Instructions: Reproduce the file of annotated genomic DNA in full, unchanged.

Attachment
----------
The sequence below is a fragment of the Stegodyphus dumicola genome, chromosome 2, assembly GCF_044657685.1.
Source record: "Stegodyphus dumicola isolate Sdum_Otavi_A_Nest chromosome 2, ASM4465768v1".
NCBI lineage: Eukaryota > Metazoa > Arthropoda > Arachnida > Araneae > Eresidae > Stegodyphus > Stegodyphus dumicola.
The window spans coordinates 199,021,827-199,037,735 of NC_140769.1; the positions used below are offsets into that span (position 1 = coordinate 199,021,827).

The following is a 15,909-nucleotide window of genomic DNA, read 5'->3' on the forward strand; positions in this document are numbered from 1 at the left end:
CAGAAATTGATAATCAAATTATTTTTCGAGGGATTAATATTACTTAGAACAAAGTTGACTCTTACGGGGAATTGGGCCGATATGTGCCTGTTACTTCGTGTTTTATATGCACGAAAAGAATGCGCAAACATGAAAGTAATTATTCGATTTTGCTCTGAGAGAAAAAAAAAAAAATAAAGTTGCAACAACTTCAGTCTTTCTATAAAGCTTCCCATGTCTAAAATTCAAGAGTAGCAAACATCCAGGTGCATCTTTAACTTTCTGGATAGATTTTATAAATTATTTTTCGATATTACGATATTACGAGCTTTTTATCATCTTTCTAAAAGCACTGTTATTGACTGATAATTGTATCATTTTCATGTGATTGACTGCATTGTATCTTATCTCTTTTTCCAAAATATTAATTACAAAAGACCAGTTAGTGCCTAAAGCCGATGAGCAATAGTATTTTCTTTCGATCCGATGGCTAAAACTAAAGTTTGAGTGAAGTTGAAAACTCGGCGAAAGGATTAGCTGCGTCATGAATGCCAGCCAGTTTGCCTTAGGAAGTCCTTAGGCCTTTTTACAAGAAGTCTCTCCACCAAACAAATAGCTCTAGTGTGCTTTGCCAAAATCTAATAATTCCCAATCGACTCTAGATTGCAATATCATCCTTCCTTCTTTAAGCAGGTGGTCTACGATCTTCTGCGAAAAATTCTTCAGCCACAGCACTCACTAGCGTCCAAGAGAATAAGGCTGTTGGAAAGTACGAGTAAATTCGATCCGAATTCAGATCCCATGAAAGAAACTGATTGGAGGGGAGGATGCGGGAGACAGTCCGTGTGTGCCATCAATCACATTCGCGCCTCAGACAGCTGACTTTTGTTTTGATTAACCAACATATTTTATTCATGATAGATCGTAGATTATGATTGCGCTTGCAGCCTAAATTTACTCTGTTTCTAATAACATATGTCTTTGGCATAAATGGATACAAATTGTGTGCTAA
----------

The sequence below is a fragment of the Stegodyphus dumicola genome, chromosome 2, assembly GCF_044657685.1.
Source record: "Stegodyphus dumicola isolate Sdum_Otavi_A_Nest chromosome 2, ASM4465768v1".
NCBI lineage: Eukaryota > Metazoa > Arthropoda > Arachnida > Araneae > Eresidae > Stegodyphus > Stegodyphus dumicola.
The window spans coordinates 199,021,827-199,037,735 of NC_140769.1; the positions used below are offsets into that span (position 1 = coordinate 199,021,827).

The following is a 15,909-nucleotide window of genomic DNA, read 5'->3' on the forward strand; positions in this document are numbered from 1 at the left end:
CAGAAATTGATAATCAAATTATTTTTCGAGGGATTAATATTACTTAGAACAAAGTTGACTCTTACGGGGAATTGGGCCGATATGTGCCTGTTACTTCGTGTTTTATATGCACGAAAAGAATGCGCAAACATGAAAGTAATTATTCGATTTTGCTCTGAGAGAAAAAAAAAAAAATAAAGTTGCAACAACTTCAGTCTTTCTATAAAGCTTCCCATGTCTAAAATTCAAGAGTAGCAAACATCCAGGTGCATCTTTAACTTTCTGGATAGATTTTATAAATTATTTTTCGATATTACGATATTACGAGCTTTTTATCATCTTTCTAAAAGCACTGTTATTGACTGATAATTGTATCATTTTCATGTGATTGACTGCATTGTATCTTATCTCTTTTTCCAAAATATTAATTACAAAAGACCAGTTAGTGCCTAAAGCCGATGAGCAATAGTATTTTCTTTCGATCCGATGGCTAAAACTAAAGTTTGAGTGAAGTTGAAAACTCGGCGAAAGGATTAGCTGCGTCATGAATGCCAGCCAGTTTGCCTTAGGAAGTCCTTAGGCCTTTTTACAAGAAGTCTCTCCACCAAACAAATAGCTCTAGTGTGCTTTGCCAAAATCTAATAATTCCCAATCGACTCTAGATTGCAATATCATCCTTCCTTCTTTAAGCAGGTGGTCTACGATCTTCTGCGAAAAATTCTTCAGCCACAGCACTCACTAGCGTCCAAGAGAATAAGGCTGTTGGAAAGTACGAGTAAATTCGATCCGAATTCAGATCCCATGAAAGAAACTGATTGGAGGGGAGGATGCGGGAGACAGTCCGTGTGTGCCATCAATCACATTCGCGCCTCAGACAGCTGACTTTTGTTTTGATTAACCAACATATTTTATTCATGATAGATCGTAGATTATGATTGCGCTTGCAGCCTAAATTTACTCTGTTTCTAATAACATATGTCTTTGGCATAAATGGATACAAATTGTGTGCTAA